It is not an "either/or" argument. You can not classify the U.S. as "good" or "bad". Deafeating Germany in WWII was good. That does not mean every military action since then is justified.

Perhaps you would like to take on the question of Guatemala in 1954. Or perhaps you would like to address "Operation Ajax" in Iran. Perhaps you would like to address Nicaragua under Reagan.

Show me how America was acting in such a benevolent way in these cases.

To your questions...

What particular partisan view am I trying to support?

Partisan was a poor choice of word. You are supporting the specious paradigm that the U.S. (and its military in particular) are only interested in helping people and the cause of freedom. I don't blame you. This paradigm is essential for the morale of the men and women in the military, and as you point out, you were raised on a Navy base.

Aren’t they determining their own fate now?

Didn’t the US support the democratic elections in 1986 and then condemn the massive fraud by the Marcos government?


Yes, after the U.S. had supported Marcos' corrupt regime for decades. But again, relevance? See you are missing the point all over again. Just because the U.S. does good things, doesn't mean that the bad things didn't happen.

West Germany paid huge reparations to Israel. Does that erase the Holocaust? 60 years later and Germany STILL doesn't send troops to foreign lands because of their history.

Aren’t you trying to have it both ways here? First stating that the US is no better than anyone else yet at the same time holding them to a higher standard?

No, what I'm saying is that IF the U.S. wants to be purveyors of democracy they must live up to a higher standard, which I believe they have not. If the U.S. was honest with the world and said that they were acting purely in their own self-interests, then we wouldn't have to have this argument.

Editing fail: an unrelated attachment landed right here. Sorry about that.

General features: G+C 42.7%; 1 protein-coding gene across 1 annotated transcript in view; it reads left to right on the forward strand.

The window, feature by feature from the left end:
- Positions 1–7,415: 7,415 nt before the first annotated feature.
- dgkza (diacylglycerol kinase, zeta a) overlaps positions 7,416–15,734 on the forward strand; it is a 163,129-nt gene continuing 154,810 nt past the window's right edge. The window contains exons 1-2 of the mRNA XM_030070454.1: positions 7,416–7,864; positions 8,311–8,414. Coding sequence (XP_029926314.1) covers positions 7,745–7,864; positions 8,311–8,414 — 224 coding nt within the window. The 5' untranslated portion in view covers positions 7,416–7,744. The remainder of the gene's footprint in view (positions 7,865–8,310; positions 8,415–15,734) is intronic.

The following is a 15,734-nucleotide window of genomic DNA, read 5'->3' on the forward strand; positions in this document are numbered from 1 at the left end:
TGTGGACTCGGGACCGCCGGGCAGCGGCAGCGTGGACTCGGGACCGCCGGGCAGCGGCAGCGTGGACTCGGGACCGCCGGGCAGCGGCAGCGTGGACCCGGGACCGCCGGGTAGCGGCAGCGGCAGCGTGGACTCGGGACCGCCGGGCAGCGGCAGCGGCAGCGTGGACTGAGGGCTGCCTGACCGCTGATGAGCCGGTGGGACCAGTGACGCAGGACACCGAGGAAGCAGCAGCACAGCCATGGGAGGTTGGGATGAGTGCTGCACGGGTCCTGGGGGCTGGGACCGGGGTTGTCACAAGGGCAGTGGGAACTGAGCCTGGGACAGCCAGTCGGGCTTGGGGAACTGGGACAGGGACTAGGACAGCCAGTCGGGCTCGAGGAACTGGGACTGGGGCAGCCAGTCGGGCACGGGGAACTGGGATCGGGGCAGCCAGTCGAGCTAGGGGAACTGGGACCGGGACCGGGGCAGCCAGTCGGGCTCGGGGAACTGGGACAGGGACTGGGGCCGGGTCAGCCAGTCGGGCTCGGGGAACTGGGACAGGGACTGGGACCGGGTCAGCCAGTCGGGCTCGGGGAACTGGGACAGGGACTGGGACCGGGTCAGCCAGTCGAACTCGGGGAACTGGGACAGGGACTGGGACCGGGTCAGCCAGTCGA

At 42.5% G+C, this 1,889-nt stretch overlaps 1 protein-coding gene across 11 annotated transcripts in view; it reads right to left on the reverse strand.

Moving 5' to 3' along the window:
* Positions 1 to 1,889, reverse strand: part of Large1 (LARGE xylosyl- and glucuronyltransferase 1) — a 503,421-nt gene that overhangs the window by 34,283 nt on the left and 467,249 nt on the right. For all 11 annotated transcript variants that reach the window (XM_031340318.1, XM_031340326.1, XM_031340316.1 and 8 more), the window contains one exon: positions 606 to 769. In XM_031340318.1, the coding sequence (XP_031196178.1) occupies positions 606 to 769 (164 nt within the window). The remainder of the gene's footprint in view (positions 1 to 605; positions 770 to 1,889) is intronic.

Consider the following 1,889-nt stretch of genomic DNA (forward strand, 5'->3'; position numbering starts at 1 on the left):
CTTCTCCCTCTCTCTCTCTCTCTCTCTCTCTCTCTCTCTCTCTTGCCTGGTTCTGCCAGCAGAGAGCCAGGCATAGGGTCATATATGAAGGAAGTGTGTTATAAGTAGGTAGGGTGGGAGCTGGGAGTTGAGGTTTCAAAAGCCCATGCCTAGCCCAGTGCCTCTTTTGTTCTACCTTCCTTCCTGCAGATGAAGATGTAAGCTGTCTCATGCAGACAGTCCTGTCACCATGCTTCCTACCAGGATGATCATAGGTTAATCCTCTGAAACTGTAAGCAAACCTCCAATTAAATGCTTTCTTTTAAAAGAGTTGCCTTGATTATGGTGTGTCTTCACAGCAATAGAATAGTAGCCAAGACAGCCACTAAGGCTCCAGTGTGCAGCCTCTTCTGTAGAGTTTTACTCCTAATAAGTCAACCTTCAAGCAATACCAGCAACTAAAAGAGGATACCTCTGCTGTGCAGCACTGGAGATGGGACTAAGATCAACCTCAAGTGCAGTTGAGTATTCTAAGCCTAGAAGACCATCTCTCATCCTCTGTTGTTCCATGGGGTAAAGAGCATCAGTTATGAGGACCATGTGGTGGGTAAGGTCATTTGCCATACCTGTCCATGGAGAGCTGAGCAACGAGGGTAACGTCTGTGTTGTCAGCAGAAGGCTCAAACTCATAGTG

But since the U.S. claims to be the champions of freedom and democracy, it is logical to ask hard questions about its history.

I assume you have done the same thing?

Absolutely. Of course our world views are different, and I understand that what motivates the U.S. now is not so easily determined and thus open for discussion.

However, in the past, the U.S. has overthrown governments and invaded countries for its own economic interests.

That is not my opinion, that is a fact.

The Ugly American said...

I can agree with your last post a lot more than your first praguetwin.

No doubt we are not perfect. No doubt our government has done some bad things. On the whole I think the facts are clear and the balance sheet comes out on the positive side.

The difference between our government and many others is that we tend to correct our own mistakes eventually.

We certainly did not enter WW2 to save the Jews or Gypsies from the holocaust but we definitely did the heavy lifting in rebuilding western Europe and fostering stable democracies in Japan and Germany.

We certainly didn't enter the Korean war only to save the Koreans from Communism but our actions certainly did save millions in the south from living in the same poverty their brethren suffer in the north.

Again American history is not without its shames however we are if not unique at least the exception to the general rule of volountarily correcting our mistakes, and when we do wage wars of waging them more humanely (if thats possible) than others do.

History does support this.

If not for the US Kuwait would still be a part of Iraq today, if not more of the middle east as a recent example.

To be clear prague I grew up in a Navy town not on the base 8).

Praguetwin said...

So basically you are saying that America may have bad intentions, and they may be going to war for economic reasons, but the Iraqi people should feel confident that America will fix everything in the end because usually it does.

Am I getting that right?

The Ugly American said...

no as usual you have everything completely wrong.